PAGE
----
Wings Magazine

Government delivering jobs for Saint-Laurent

Oct. 20, 2010, Saint-Laurent, Que. - The Honourable Tony Clement, Minister of Industry, today visited Esterline CMC Electronics Inc., an aerospace supplier that is manufacturing optical transceivers that offer secure data transmission and weight savings on board the F-35 Lightning II aircraft as part of contracts awarded under the Joint Strike Fighter (JSF) program.

October 20, 2010  By Carey Fredericks

Minister Clement highlighted the economic benefits being created in Saint-Laurent as a result of Canada’s participation in the JSF program — the single largest fighter aircraft program in history.

“Our participation in the Joint Strike Fighter program is about equipping our military for mission success and increasing the odds that our men and women in uniform will return home safely from these missions,” said Minister Clement. “At the same time, we are pleased that our involvement will provide lucrative, long-term, global opportunities to our world-class aerospace industry.”

The economic benefits of this program are already being realized across Canada, from Vancouver to Halifax and many communities in between, including Saint-Laurent. This investment is needed now to ensure the long-term strength of our world-class aerospace industry.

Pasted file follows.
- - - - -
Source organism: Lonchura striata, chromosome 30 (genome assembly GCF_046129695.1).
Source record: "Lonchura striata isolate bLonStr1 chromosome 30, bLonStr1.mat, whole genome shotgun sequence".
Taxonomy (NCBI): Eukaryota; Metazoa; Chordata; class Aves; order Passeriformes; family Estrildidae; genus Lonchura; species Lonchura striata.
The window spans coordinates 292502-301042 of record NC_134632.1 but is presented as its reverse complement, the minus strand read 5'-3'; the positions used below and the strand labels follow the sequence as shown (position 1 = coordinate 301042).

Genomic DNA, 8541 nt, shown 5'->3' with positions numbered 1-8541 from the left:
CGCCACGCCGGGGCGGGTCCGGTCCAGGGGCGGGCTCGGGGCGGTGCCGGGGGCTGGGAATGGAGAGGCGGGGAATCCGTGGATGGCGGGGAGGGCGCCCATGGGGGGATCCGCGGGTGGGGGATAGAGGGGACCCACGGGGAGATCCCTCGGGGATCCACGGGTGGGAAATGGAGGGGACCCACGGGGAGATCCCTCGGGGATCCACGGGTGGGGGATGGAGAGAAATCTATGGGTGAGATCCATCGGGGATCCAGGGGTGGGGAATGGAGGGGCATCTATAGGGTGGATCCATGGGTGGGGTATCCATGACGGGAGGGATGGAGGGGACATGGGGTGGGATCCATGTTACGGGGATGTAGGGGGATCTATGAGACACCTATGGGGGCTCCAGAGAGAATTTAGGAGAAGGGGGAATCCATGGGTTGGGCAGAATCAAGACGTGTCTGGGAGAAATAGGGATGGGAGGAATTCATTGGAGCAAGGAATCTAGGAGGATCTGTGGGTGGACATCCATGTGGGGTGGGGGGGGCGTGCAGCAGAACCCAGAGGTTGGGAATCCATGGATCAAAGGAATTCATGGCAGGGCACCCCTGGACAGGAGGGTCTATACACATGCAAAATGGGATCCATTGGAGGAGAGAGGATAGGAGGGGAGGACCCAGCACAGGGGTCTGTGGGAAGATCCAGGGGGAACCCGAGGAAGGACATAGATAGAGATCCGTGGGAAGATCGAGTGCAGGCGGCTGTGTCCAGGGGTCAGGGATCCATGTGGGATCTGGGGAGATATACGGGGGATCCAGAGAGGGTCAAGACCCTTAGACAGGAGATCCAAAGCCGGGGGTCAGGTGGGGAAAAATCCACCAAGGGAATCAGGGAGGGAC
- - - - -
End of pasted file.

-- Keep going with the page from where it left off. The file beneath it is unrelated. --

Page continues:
The JSF program provides an unprecedented opportunity for Canadian firms such as Esterline CMC Electronics to take part in the global supply chains that will define the aerospace and defence sectors for the next 40 years. Canada joined the program in 1997 in anticipation of the Canadian Forces’ need to replace its current fleet of CF‑18s. To date, Canada has invested approximately $168 million in the JSF program; since 2002, this investment has led to more than $350 million in contracts with more than 60 Canadian companies, research laboratories and universities.


Through the JSF program, Canadian companies will be guaranteed access to competitive opportunities in the JSF partnership, including an estimated $12 billion in potential industrial opportunities for work on the aircraft platform. Purchasing the F‑35 aircraft now ensures that Canadian companies can access high-value, long-term JSF work by allowing them enough lead time to ramp up for the production, sustainment and follow-on development phases of the program.

The development of the F-35 is the largest cooperative program of its kind since
World War II. This United States–led partnership includes Canada, Australia, Denmark, Italy, the Netherlands, Norway, Turkey and the United Kingdom. As a partner nation, Canada is in a position to secure high-value work, such as the manufacturing of optical transceivers at Esterline CMC Electronics, on the entire JSF program.


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